What are Inflation Bonds?

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  • Written By: Malcolm Tatum
  • Edited By: Bronwyn Harris
  • Last Modified Date: 26 January 2020
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Also known as Treasury Inflation-Protected Securities or TIPS, inflation bonds are a specific type of government bond issue offered in the United States. First introduced in 1997, the idea behind this debt security was to protect investors from the ill effects that occur when an economy is moving through a period of inflation. While originally promoted as a means of saving for retirement without worries of the investments losing value over the years, critics of this particular bond issue doubt its ability to offer the protection in face of severe and prolonged inflation.

Inflation bonds are sometimes referred to as inflation-indexed bonds, based on the manner that the coupon rate associated with the bond would fluctuate as the rate of inflation shifts. In some ways, the idea is for the bonds to respond to market conditions much in the way that an adjustable rate mortgage responds to movements of the average rate of interest. This would allow the bondholder to take advantage of periods in which rates were higher, while still creating a floor rate that applies to the bond itself.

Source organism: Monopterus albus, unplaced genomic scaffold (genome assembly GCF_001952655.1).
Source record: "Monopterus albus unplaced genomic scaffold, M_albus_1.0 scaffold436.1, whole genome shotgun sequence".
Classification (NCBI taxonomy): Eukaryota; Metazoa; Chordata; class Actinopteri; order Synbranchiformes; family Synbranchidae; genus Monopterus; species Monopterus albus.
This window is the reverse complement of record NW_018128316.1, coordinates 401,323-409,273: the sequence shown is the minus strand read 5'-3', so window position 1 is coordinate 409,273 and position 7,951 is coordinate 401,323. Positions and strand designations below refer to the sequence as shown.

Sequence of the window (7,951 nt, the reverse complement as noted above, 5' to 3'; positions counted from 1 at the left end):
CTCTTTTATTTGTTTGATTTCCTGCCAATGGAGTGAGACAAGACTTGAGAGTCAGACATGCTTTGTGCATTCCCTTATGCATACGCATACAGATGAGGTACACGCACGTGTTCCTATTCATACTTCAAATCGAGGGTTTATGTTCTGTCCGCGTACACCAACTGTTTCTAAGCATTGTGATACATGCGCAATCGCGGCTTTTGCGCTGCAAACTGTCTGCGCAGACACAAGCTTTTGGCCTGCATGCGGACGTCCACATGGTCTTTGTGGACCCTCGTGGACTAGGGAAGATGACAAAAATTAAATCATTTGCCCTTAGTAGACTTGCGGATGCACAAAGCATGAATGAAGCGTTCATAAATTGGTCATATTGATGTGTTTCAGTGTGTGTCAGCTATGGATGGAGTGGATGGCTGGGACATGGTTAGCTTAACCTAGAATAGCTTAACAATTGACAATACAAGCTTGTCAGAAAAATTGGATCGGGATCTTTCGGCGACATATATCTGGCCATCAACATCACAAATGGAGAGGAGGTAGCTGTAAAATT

For investors who are concerned about inflation having an adverse effect on the value of their investments, inflation bonds appear to be a good option. Like most bonds, the potential rate of return is somewhat limited in comparison to other investment options. At the same time, the structure of inflation bonds does establish a minimum return that will be realized regardless of what direction the economy takes at any given point in time. This is accomplished within taking on the amount of risk that is commonly associated with other types of investments, including stocks, commodities, or trading in currency markets. As a result, investors can count on earning that minimum return even if the rate of inflation were to remain high for decades.

While inflation bonds are viewed as one workable strategy for creating a nest egg for the retirement years, financial professionals usually do not recommend this investment as the foundation for a retirement plan. The greatest benefit is achieved when the bonds are viewed as a means of generating returns that augment the benefits created with other retirement schemes, including pension plans, Individual Retirement Accounts, and 401(k) accounts. For this reason, investors should not choose to rely solely on returns from inflation bonds, but see them as a way to provide additional financial security for the retirement years.



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